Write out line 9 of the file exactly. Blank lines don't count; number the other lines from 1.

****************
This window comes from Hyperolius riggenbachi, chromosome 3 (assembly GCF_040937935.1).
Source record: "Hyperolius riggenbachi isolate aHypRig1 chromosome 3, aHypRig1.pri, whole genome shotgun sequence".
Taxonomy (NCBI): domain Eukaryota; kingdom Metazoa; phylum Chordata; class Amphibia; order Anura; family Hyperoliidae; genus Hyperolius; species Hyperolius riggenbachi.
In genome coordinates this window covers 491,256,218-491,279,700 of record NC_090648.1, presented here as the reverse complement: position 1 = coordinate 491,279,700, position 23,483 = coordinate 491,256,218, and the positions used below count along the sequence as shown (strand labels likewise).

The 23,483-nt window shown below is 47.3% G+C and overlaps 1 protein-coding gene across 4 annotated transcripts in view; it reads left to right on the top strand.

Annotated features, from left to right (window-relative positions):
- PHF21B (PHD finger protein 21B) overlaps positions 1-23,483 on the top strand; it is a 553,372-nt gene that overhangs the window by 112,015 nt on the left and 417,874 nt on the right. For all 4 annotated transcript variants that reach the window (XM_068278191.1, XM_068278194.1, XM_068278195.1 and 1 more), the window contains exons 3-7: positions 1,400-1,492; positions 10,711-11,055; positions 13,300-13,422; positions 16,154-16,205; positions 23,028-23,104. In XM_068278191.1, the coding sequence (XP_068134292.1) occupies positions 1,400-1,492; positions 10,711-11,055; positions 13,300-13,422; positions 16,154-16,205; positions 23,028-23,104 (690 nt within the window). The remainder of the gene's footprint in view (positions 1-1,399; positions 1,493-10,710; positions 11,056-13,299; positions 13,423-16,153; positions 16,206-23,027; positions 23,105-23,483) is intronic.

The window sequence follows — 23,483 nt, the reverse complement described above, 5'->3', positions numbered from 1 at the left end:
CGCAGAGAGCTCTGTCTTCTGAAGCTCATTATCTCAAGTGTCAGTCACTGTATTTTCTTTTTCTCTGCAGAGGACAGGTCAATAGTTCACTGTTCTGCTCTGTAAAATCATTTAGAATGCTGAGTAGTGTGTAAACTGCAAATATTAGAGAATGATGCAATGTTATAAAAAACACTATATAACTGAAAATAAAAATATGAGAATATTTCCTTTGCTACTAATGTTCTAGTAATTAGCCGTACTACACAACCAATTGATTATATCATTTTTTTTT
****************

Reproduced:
CGCAGAGAGCTCTGTCTTCTGAAGCTCATTATCTCAAGTGTCAGTCACTGTATTTTCTTTTTCTCTGCAGAGGACAGGTCAATAGTTCACTGTTCTGCTCTGTAAAATCATTTAGAATGCTGAGTAGTGTGTAAACTGCAAATATTAGAGAATGATGCAATGTTATAAAAAACACTATATAACTGAAAATAAAAATATGAGAATATTTCCTTTGCTACTAATGTTCTAGTAATTAGCCGTACTACACAACCAATTGATTATATCATTTTTTTTT